We have all had our feelings hurt by someone who we love or by someone who loves us. It is not an emotionally pleasant feeling, but many of us allow those hurt feelings to develop into bitterness and resentment. It is how we react to those hurts that define our character and our ability to love. Bitterness is a feeling of deep and bitter anger and ill-will, to act or do something in a sharp and bitter manner. Bitterness is associated with spite, which is feeling a need to see others suffer, to hurt the feelings of, malevolence by virtue of being malicious or spiteful or nasty. Bitterness disconnects us from love and becomes an encumbrance, bitterness impedes and becomes a barrier to love.
We allow our hurt emotional feelings to overcome us, to get the better of us, and anger sets in from the primary source, which is the hurt. Rather than overlooking the issue or forgiving the hurt, (which is what love would do), we stew over it and allow it to fester in our hearts and minds like lava in a volcano. We allow those hurts to build bitterness within us because of our inability to give allowances of grace to others. We attempt to hold and bind those persons to our pain, (which we feel that they caused, even if it was unintentional), because we lack the grace to overlook an offense. We are now prone to lash out in anger, from our own spite and bitterness, in a manner that is hurtful. We complain about what the other person did and now we are doing the very same thing. "You hurt me and now I am going to hurt you." What part of revenge is associated with love?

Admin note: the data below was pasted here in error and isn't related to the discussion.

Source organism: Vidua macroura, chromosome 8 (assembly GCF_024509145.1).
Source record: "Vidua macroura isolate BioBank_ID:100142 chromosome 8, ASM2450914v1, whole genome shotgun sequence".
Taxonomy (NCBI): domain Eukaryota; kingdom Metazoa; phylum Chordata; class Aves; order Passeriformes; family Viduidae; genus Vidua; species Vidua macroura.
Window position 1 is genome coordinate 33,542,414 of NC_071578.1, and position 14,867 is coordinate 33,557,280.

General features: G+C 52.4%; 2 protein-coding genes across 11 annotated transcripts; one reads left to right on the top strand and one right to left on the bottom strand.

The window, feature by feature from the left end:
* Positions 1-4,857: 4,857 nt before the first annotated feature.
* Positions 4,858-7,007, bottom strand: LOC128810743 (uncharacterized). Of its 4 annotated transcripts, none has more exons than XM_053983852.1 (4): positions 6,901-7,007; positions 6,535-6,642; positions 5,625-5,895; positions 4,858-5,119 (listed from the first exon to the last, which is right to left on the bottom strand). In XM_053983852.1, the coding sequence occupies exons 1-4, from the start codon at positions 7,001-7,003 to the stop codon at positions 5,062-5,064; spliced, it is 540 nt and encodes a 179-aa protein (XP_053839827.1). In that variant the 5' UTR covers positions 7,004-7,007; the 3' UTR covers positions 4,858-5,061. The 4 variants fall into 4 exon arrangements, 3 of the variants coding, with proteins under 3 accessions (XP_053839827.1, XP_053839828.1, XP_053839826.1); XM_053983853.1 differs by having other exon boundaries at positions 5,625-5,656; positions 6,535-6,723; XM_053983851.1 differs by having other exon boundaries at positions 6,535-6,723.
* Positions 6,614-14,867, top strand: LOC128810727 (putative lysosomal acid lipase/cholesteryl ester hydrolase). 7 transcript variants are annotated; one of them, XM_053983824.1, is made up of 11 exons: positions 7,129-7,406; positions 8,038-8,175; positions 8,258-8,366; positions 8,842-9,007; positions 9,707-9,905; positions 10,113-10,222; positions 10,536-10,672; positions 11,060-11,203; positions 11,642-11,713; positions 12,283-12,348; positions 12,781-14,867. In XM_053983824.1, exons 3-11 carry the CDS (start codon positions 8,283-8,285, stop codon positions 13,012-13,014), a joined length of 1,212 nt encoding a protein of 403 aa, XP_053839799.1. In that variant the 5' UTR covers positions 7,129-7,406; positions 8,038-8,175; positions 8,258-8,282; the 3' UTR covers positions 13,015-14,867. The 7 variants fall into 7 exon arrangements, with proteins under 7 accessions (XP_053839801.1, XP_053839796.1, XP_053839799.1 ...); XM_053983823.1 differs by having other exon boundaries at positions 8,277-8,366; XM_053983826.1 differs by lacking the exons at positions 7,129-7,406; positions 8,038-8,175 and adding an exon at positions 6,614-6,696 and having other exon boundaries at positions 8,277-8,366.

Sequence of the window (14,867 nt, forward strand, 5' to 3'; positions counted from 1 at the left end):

Vindictive behavior is when you are showing malicious ill will and a desire to hurt someone; it is motivated by spite, and disposed to seek revenge or intended for revenge. Too many relationships end up in conflict because one person got hurt, stewed up in bitterness, (you know stinkin thinkin), and then lashed out at the one they say they love. Love is not irritable or resentful, it does not rejoice in wrongdoing. Now the person who is acting in this vindictive mannerism is actually a bigger problem than the one who originally caused the feeling of hurt. Why? Because the one who is lashing out from their pain is allowing the hurt to get the best of them, they are allowing it to control them, and they act with full intent to bring harm. This is referred to as malice, which is feeling or having a desire to see others suffer.
Folks we need to consider that there is going to come a time when we are going to hurt someone special in our lives, not because we necessarily intend to, but because we are imperfect. It is going to happen, and when it does it is actually going to be an opportunity for love to overcome an offense by means of grace. Wouldn't you want to have that very same grace available to you when you inadvertently offend or hurt someone's feelings? How can you say you love someone, harbor feelings of bitterness and resentment for them in your heart, and behave in a vindictive mannerism towards them at the same time?
Treat others the way you wish to be treated, set an example of loving grace for others to see. A couples love for each other will grow deeper when you let things go. When your spouse sees that you love them at a level of grace it will effect him or her in a profound manner. Step up to a higher level through love and avoid the relational pits of bitterness. Send resentment, spite, malice, and vindictive behavior packing. Don't accept those things in your hearts, in your relationships, or in your house, kick them the hell out!